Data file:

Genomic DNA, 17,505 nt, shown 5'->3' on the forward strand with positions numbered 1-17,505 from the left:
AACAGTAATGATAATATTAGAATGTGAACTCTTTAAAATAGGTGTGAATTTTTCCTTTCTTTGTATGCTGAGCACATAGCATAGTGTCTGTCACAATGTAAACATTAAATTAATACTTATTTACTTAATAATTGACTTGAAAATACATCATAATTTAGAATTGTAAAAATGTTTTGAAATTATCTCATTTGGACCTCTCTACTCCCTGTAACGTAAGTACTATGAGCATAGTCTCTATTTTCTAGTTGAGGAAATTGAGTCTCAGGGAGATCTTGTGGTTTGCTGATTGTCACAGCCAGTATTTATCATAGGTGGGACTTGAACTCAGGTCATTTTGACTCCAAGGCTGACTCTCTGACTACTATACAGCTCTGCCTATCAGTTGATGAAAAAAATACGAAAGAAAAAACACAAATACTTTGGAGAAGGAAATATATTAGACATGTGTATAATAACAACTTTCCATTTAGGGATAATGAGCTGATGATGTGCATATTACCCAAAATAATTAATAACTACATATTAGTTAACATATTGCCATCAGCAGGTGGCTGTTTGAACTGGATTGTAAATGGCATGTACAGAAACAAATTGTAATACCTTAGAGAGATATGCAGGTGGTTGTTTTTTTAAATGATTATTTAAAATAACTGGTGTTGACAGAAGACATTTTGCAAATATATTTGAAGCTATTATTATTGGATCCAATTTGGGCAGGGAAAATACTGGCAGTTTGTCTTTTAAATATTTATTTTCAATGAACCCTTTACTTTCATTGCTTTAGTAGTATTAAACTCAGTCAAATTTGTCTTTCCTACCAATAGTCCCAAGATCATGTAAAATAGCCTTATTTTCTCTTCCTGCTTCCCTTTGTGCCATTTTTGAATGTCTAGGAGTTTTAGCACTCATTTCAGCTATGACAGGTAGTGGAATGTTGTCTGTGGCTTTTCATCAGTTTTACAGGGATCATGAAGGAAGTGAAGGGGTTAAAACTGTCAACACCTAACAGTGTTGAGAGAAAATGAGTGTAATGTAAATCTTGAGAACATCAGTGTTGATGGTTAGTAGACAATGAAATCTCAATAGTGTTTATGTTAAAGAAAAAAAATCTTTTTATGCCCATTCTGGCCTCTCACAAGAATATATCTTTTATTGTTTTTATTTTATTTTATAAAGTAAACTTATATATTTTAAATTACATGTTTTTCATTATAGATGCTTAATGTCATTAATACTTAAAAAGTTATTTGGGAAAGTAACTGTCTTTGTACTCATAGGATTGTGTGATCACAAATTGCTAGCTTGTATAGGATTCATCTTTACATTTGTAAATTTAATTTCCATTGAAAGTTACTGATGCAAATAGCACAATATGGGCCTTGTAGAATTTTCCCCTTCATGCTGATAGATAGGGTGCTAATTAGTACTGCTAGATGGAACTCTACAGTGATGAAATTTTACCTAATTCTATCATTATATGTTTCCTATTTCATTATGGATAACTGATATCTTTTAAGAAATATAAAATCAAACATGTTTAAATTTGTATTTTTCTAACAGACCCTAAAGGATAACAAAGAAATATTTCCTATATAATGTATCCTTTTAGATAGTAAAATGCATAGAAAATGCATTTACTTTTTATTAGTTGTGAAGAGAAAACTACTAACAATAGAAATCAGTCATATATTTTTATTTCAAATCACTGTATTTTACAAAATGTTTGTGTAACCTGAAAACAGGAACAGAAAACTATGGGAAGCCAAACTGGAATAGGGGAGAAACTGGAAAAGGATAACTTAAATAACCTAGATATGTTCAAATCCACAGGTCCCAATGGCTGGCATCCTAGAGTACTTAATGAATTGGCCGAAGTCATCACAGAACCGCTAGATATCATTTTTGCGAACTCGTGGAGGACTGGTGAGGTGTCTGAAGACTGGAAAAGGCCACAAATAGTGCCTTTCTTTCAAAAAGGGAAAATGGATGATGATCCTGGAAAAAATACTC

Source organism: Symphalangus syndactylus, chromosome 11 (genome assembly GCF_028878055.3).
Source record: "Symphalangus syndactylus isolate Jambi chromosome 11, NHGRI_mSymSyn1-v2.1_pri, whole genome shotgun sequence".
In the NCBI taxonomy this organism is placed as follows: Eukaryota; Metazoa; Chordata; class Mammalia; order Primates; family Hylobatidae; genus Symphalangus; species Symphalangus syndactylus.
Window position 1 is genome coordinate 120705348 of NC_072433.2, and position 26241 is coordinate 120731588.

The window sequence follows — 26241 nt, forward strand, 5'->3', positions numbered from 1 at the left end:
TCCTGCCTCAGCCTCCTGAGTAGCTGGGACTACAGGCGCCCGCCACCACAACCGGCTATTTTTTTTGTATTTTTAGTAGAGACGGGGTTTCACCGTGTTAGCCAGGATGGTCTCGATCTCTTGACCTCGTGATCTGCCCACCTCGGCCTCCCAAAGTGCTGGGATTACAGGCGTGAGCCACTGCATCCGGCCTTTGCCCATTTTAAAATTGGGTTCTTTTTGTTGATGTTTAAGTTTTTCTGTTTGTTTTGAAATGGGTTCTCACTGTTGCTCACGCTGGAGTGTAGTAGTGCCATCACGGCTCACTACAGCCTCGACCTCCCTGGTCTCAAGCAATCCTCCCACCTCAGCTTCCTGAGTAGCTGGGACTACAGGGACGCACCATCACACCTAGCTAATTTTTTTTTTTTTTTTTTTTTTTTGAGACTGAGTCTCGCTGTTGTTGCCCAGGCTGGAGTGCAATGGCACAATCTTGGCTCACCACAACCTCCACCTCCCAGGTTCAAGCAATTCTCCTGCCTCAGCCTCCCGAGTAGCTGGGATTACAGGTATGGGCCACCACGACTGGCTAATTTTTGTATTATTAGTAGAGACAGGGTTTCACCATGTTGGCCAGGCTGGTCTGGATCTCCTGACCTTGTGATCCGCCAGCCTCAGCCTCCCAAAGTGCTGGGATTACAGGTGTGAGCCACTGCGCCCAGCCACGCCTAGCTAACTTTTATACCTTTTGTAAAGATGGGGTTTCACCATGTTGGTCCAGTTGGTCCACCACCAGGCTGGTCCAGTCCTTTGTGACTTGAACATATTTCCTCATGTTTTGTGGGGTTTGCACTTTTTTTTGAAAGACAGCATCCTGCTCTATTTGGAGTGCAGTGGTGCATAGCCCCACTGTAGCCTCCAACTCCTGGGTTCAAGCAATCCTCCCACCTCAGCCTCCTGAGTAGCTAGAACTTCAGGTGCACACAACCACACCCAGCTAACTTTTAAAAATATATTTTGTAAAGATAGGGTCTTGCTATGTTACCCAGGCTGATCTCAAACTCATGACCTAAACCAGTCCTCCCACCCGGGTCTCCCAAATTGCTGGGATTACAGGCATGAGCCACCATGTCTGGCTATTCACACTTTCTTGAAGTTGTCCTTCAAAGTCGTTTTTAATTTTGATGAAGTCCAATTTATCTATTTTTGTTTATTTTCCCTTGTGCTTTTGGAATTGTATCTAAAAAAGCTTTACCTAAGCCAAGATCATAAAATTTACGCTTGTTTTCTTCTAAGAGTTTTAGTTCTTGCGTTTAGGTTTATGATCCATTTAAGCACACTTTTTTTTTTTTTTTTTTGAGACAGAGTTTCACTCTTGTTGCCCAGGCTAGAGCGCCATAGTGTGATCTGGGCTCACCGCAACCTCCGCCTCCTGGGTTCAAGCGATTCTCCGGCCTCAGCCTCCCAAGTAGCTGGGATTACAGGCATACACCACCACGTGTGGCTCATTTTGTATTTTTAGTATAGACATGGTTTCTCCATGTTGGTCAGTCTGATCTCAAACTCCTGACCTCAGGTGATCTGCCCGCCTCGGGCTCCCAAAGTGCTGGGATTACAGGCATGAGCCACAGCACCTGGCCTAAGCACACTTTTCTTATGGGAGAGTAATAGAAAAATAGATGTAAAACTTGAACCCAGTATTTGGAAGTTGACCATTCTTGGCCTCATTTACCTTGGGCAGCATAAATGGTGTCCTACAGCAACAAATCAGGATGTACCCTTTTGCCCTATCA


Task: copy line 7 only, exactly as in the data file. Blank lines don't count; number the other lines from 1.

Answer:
The window sequence follows — 26241 nt, forward strand, 5'->3', positions numbered from 1 at the left end: